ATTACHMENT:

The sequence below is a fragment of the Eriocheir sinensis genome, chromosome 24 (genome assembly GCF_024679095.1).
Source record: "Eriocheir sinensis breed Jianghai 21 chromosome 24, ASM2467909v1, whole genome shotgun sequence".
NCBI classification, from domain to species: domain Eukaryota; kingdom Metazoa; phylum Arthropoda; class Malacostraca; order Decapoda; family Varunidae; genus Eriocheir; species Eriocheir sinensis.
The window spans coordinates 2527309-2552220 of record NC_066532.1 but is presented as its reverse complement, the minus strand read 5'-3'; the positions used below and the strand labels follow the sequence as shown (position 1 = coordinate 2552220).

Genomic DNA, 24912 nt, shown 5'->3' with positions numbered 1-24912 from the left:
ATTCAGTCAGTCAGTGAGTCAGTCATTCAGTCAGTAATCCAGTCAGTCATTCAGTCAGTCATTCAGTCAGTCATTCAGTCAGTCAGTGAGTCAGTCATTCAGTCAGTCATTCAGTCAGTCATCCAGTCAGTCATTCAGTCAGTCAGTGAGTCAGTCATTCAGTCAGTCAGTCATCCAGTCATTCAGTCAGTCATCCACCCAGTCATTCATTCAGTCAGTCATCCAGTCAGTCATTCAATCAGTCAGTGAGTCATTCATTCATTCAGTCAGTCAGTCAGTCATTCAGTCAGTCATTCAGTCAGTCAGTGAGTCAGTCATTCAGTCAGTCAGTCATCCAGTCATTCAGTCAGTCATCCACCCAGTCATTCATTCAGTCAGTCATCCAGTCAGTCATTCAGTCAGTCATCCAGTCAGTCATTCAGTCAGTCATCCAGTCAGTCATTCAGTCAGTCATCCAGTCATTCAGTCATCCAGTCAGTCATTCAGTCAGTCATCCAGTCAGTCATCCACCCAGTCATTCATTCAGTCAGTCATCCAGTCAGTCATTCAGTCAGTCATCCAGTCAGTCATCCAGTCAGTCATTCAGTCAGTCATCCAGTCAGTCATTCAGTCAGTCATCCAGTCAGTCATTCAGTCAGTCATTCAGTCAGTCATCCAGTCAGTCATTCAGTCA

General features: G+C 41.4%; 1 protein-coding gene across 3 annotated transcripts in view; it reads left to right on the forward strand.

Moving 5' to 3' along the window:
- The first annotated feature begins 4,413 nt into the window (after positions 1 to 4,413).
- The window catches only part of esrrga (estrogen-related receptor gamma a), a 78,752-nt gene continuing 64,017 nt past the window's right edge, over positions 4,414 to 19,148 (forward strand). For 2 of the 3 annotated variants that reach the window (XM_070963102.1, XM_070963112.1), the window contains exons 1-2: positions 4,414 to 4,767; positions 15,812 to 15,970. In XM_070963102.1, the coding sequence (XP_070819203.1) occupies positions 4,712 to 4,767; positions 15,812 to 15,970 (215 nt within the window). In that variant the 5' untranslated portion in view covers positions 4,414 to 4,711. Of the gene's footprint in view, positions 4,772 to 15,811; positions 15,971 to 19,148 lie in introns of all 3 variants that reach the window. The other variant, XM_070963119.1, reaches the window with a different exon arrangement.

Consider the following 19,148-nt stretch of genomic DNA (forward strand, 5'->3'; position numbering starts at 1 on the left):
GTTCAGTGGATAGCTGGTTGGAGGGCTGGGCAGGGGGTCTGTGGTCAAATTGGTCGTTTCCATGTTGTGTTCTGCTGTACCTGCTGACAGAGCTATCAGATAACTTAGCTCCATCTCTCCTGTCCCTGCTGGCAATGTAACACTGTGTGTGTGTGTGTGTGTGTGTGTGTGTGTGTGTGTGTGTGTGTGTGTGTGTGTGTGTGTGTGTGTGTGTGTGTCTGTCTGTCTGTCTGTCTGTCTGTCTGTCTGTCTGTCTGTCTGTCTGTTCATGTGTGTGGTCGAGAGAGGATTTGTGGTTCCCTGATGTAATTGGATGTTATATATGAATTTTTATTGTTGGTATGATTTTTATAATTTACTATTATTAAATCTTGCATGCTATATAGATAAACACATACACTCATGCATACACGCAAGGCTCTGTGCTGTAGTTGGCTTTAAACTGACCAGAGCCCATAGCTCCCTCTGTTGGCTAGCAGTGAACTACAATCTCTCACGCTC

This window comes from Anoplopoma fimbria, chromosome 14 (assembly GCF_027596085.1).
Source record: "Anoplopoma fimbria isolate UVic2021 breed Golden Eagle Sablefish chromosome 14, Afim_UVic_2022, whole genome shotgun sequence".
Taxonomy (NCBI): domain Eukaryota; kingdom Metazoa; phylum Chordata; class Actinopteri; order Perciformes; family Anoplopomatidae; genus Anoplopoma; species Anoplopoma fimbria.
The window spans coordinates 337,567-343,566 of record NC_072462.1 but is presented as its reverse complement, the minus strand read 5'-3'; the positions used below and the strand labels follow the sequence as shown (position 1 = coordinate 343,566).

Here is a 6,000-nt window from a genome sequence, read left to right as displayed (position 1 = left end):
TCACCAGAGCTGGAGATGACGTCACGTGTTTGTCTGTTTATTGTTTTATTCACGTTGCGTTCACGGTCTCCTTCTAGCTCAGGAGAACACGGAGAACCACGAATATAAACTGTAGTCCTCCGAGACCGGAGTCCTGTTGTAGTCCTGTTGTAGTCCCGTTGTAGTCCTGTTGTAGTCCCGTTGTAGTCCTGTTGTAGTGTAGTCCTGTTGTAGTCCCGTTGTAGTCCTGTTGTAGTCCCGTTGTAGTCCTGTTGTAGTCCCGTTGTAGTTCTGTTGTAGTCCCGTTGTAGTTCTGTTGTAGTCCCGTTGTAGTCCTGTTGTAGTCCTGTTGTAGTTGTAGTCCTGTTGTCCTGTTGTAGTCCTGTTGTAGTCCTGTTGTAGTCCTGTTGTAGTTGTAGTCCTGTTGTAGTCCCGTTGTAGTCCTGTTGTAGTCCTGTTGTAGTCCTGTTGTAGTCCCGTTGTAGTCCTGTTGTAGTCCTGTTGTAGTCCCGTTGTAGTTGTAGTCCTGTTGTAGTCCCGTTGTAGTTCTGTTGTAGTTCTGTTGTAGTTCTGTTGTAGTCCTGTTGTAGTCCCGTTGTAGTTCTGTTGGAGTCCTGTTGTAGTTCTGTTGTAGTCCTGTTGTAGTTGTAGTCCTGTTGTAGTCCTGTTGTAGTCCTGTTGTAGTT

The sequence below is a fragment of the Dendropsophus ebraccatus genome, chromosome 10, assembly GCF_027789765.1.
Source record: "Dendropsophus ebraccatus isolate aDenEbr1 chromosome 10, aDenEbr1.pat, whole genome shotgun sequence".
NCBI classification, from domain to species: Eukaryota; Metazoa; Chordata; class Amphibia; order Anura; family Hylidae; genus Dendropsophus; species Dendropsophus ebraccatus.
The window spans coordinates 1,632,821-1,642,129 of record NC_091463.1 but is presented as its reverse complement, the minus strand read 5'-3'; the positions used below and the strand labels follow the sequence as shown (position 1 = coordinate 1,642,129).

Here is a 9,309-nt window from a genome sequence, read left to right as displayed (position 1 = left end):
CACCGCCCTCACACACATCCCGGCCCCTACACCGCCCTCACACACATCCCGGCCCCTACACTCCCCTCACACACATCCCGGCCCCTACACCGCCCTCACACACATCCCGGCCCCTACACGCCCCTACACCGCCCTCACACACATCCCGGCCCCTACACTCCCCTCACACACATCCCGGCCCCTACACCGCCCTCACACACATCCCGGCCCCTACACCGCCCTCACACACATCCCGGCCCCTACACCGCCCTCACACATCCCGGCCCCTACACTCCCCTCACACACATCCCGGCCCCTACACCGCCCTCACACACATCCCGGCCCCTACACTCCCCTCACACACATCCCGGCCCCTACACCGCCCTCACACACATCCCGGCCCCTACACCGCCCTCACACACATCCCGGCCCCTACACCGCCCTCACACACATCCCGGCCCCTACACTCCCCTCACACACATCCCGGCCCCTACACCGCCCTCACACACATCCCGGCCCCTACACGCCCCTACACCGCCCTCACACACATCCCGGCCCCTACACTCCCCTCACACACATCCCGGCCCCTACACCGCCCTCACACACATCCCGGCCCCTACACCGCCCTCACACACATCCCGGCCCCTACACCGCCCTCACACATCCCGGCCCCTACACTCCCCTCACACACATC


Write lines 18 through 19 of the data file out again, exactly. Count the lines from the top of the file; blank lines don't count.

TCACCAGAGCTGGAGATGACGTCACGTGTTTGTCTGTTTATTGTTTTATTCACGTTGCGTTCACGGTCTCCTTCTAGCTCAGGAGAACACGGAGAACCACGAATATAAACTGTAGTCCTCCGAGACCGGAGTCCTGTTGTAGTCCTGTTGTAGTCCCGTTGTAGTCCTGTTGTAGTCCCGTTGTAGTCCTGTTGTAGTGTAGTCCTGTTGTAGTCCCGTTGTAGTCCTGTTGTAGTCCCGTTGTAGTCCTGTTGTAGTCCCGTTGTAGTTCTGTTGTAGTCCCGTTGTAGTTCTGTTGTAGTCCCGTTGTAGTCCTGTTGTAGTCCTGTTGTAGTTGTAGTCCTGTTGTCCTGTTGTAGTCCTGTTGTAGTCCTGTTGTAGTCCTGTTGTAGTTGTAGTCCTGTTGTAGTCCCGTTGTAGTCCTGTTGTAGTCCTGTTGTAGTCCTGTTGTAGTCCCGTTGTAGTCCTGTTGTAGTCCTGTTGTAGTCCCGTTGTAGTTGTAGTCCTGTTGTAGTCCCGTTGTAGTTCTGTTGTAGTTCTGTTGTAGTTCTGTTGTAGTCCTGTTGTAGTCCCGTTGTAGTTCTGTTGGAGTCCTGTTGTAGTTCTGTTGTAGTCCTGTTGTAGTTGTAGTCCTGTTGTAGTCCTGTTGTAGTCCTGTTGTAGTT

The sequence below is a fragment of the Dendropsophus ebraccatus genome, chromosome 10, assembly GCF_027789765.1.